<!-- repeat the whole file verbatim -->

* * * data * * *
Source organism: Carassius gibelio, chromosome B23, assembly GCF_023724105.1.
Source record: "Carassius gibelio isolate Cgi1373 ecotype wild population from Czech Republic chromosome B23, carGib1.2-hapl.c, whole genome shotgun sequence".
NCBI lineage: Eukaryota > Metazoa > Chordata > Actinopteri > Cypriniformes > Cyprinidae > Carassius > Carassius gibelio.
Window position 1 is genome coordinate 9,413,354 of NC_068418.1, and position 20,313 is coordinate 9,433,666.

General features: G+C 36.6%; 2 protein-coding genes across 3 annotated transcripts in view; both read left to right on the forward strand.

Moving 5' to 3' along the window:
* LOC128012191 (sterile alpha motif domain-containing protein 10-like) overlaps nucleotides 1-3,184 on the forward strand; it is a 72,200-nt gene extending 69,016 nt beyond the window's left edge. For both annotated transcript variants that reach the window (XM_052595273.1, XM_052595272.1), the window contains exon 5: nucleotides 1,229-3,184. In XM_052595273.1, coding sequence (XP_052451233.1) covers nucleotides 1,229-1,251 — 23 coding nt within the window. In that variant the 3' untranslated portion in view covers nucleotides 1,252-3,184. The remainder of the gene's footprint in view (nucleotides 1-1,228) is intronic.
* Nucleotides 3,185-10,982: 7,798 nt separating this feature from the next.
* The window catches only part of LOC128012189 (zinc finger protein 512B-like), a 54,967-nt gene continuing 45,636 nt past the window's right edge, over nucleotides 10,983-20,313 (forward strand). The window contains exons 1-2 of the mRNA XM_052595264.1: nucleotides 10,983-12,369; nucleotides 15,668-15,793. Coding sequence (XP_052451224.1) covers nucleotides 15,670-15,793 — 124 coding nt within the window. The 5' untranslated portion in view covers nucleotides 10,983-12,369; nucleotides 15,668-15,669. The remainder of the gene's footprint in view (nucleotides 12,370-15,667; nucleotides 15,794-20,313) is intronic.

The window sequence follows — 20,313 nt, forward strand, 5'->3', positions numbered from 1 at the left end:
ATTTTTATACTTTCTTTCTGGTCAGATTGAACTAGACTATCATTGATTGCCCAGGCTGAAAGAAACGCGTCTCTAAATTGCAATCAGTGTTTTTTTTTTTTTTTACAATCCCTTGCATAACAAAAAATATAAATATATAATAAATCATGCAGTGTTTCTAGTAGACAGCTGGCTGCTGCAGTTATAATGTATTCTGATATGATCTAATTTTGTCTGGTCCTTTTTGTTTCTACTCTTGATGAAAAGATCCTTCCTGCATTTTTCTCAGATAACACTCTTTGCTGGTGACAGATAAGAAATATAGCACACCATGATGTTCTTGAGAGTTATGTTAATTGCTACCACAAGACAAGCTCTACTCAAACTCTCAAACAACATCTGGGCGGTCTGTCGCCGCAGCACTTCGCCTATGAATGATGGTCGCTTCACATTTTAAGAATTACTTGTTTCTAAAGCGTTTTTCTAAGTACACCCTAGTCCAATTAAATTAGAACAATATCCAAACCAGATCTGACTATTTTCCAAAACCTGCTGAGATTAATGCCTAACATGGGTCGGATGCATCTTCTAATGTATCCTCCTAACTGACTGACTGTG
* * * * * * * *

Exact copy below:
Source organism: Carassius gibelio, chromosome B23, assembly GCF_023724105.1.
Source record: "Carassius gibelio isolate Cgi1373 ecotype wild population from Czech Republic chromosome B23, carGib1.2-hapl.c, whole genome shotgun sequence".
NCBI lineage: Eukaryota > Metazoa > Chordata > Actinopteri > Cypriniformes > Cyprinidae > Carassius > Carassius gibelio.
Window position 1 is genome coordinate 9,413,354 of NC_068418.1, and position 20,313 is coordinate 9,433,666.

General features: G+C 36.6%; 2 protein-coding genes across 3 annotated transcripts in view; both read left to right on the forward strand.

Moving 5' to 3' along the window:
* LOC128012191 (sterile alpha motif domain-containing protein 10-like) overlaps nucleotides 1-3,184 on the forward strand; it is a 72,200-nt gene extending 69,016 nt beyond the window's left edge. For both annotated transcript variants that reach the window (XM_052595273.1, XM_052595272.1), the window contains exon 5: nucleotides 1,229-3,184. In XM_052595273.1, coding sequence (XP_052451233.1) covers nucleotides 1,229-1,251 — 23 coding nt within the window. In that variant the 3' untranslated portion in view covers nucleotides 1,252-3,184. The remainder of the gene's footprint in view (nucleotides 1-1,228) is intronic.
* Nucleotides 3,185-10,982: 7,798 nt separating this feature from the next.
* The window catches only part of LOC128012189 (zinc finger protein 512B-like), a 54,967-nt gene continuing 45,636 nt past the window's right edge, over nucleotides 10,983-20,313 (forward strand). The window contains exons 1-2 of the mRNA XM_052595264.1: nucleotides 10,983-12,369; nucleotides 15,668-15,793. Coding sequence (XP_052451224.1) covers nucleotides 15,670-15,793 — 124 coding nt within the window. The 5' untranslated portion in view covers nucleotides 10,983-12,369; nucleotides 15,668-15,669. The remainder of the gene's footprint in view (nucleotides 12,370-15,667; nucleotides 15,794-20,313) is intronic.

The window sequence follows — 20,313 nt, forward strand, 5'->3', positions numbered from 1 at the left end:
ATTTTTATACTTTCTTTCTGGTCAGATTGAACTAGACTATCATTGATTGCCCAGGCTGAAAGAAACGCGTCTCTAAATTGCAATCAGTGTTTTTTTTTTTTTTTACAATCCCTTGCATAACAAAAAATATAAATATATAATAAATCATGCAGTGTTTCTAGTAGACAGCTGGCTGCTGCAGTTATAATGTATTCTGATATGATCTAATTTTGTCTGGTCCTTTTTGTTTCTACTCTTGATGAAAAGATCCTTCCTGCATTTTTCTCAGATAACACTCTTTGCTGGTGACAGATAAGAAATATAGCACACCATGATGTTCTTGAGAGTTATGTTAATTGCTACCACAAGACAAGCTCTACTCAAACTCTCAAACAACATCTGGGCGGTCTGTCGCCGCAGCACTTCGCCTATGAATGATGGTCGCTTCACATTTTAAGAATTACTTGTTTCTAAAGCGTTTTTCTAAGTACACCCTAGTCCAATTAAATTAGAACAATATCCAAACCAGATCTGACTATTTTCCAAAACCTGCTGAGATTAATGCCTAACATGGGTCGGATGCATCTTCTAATGTATCCTCCTAACTGACTGACTGTG